In 1933, Country Life Magazine published North House, the London townhouse of Mr and Mrs Robert Hudson. Hudson was an MP at the time and he and his American wife, asked Oliver Hill to create their home, including this fabulous bathroom.

Using beveled mirror strip, Hill created the reflective fluted wall that served a dual purpose of diffusing light around the room. The space features a luxurious mix of classical details with expensive materials and furnishings, such as fluted and flared oval bath, lined with silver mosaics and the ceiling above of illustrator and artist Edward Bawden’s seaweed wallpaper. It is a thoroughly modern interpretation of the boudoir.

Whilst Hill originally began his career in the Arts & Crafts movement and worked as an apprentice to Edwin Lutyens, by the 1930s, his interest shifted towards modernism and he became renowned for luxurious interior decoration in the Vogue Regency style with heavy Art Deco themes running throughout. Interior decorator Syrie Maugham asked him to work alongside her on the redesign of her own home, No. 213 King’s Road, and she often used a similar look in her bathroom designs, filling the room with patinated mirrors. 

Jean Lafont, Mas des Hourtès, Camargue, 1945

Eclectic and refined, the interiors of Jean Lafont’s home in Camargue reflect the man himself - a celebrated manadier and founder of the infamous La Churascaia nightclub, where the elite flocked. In 1945, he settled in the Petite Camargue, at Mas des Hourtès, where he transformed the property of the Viscountess Marie Laure De Noailles. The house became an institution for the arts and entertaining, with guests such as the Kennedys, Jackie and Aristotle Onassis, César, Jean-Claude Brialy, Sophie Calle …

The setting for such occasions showcase the many-faceted tastes of Lafont, ranging from troubadour art to Soviet realism, with touches of Art Nouveau and Art Deco. We love the dominant sandstone tub combined with an eclectic selection of Art Deco furniture. 

Lina Bo Bardi, Casa de Vidro, Sao Paulo, 1951

Lina Bo Bardi (1914-1992) was an Italian born, Brazilian Modernist Architect. She moved to Brazil in 1946, to work and live in Sao Paulo. Casa de Vidro (aka The Glass House) was her first official work as an architect as well as her personal home where she hosted the great thinkers and cultural figures of the day. It has become one of the most iconic glass houses of Modern architecture, marked by its striking glass façade that creates an illusion of floating within the surrounding jungle. An early example of reinforced concrete in domestic architecture, the building consists of two reinforced concrete slabs supported by pilotis which allow it to be embedded into its uneven, and dense vegetational environment rather than set onto the ground.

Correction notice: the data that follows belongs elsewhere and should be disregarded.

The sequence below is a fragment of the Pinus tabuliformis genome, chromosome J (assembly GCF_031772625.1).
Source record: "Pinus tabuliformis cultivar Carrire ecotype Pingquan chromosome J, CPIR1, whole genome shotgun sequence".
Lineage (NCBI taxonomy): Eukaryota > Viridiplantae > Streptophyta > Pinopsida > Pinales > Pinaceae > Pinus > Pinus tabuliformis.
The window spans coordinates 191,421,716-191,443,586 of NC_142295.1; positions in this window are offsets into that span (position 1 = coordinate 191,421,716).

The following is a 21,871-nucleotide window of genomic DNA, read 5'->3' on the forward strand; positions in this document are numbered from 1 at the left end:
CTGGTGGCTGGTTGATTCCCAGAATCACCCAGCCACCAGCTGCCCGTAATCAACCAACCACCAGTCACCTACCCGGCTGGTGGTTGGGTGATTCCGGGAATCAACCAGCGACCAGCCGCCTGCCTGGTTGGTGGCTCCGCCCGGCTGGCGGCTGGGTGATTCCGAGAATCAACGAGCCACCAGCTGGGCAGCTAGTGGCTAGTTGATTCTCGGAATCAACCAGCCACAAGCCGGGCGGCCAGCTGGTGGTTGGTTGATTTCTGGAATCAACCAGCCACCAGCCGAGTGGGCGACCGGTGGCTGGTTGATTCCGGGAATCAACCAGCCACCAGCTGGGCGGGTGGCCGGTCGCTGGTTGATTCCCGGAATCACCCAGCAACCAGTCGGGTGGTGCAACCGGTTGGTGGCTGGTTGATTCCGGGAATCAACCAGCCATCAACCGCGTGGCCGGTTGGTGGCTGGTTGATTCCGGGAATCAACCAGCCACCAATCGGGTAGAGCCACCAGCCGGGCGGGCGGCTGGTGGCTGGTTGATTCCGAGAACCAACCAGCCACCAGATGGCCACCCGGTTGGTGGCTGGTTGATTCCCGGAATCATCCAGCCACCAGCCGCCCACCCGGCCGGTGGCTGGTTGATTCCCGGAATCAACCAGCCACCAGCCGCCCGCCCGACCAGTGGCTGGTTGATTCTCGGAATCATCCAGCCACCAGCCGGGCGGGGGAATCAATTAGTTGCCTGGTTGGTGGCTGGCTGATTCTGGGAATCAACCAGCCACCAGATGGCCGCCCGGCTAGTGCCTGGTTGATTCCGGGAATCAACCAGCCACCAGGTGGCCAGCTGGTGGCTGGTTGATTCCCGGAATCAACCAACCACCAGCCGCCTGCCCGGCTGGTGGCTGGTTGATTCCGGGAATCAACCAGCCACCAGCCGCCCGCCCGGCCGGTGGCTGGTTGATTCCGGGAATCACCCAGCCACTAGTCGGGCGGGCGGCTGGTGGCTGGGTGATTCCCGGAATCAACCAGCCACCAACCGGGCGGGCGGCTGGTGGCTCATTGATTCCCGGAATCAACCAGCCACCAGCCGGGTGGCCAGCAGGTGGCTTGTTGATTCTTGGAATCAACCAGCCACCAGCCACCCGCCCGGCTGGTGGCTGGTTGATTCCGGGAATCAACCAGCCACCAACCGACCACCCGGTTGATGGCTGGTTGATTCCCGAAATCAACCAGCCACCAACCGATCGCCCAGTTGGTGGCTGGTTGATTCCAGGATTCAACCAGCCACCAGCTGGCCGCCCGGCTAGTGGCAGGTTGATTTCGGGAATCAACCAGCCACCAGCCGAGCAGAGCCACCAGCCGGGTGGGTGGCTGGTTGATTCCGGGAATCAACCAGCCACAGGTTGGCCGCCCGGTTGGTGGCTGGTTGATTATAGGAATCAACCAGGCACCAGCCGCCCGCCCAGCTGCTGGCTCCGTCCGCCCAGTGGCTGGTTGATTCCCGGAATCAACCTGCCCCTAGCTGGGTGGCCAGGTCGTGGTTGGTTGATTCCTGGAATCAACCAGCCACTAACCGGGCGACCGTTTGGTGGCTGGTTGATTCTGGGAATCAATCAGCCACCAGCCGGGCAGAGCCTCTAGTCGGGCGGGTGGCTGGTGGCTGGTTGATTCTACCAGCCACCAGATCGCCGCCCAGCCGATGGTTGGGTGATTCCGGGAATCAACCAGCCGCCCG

Bo Bardi came from the architectural current developed in Italy in the 1920s and 1930s, known as Italian rationalism, and Casa de Vidro demonstrates her first attempt at finding a Brazilian language for the Italian modernism in which she had been trained. She was teaching industrial design at the time, evident in the style of the bathroom with a graphic quality to the lines.

George Nakashima, Sanso Villa, Pennsylvania, 1977

George Nakashima was an American craftsman, architect, and furniture designer, who is regarded by many as the father of the American craft movement in the mid-20th century. His work combined international styles, modern influences and Japanese craft traditions. Between 1960-1975, he designed and built a series of houses in New Hope, Pennsylvania, the last of which is the Sanso Villa or “reception house”. Intended as his retirement home, it served as a guesthouse, and demonstrates how Nakashima bridged modern visions from the West with Japanese craftsmanship. The wall material, called “kyo-kabe”, was imported from Kyoto, Japan and was combined with exposed wood beam ceilings.

In the bathroom, he created a playful interpretation of a traditional soaking tub, with penny tiles forming a mosaic design that incorporates his grandchildren’s names and drawings.

Penny tiles detail and hinoki and copper bath buckets

 Geoffrey Bawa, De Soysa House, Colombo, 1985-1991

Sri Lankan architect Geoffrey Bawa created this house for his old friends Cecil and Chloe de Soysa, who deemed their old family home too large with the children departed. The house, in downtown Colombo, belongs to his wider canon of tower houses, and demonstrates Bawa’s approach of Tropical Modernism, a new style of vernacular architecture suited to the hot, humid climate of Sri Lanka.

The De Soysa house was glazed with dark anodized aluminium, and the narrow frames melt into the background of plant life. The contrast between these frames and the white walls, along with the simplicity of detailing throughout represent the move towards minimalism to which Bawa was increasingly drawn.

In a note to Chloe, Bawa wrote “The roof is part pergola and part open to the moon and stars – and a view over the neighbouring trees. Hope you like it!” 6 July 1985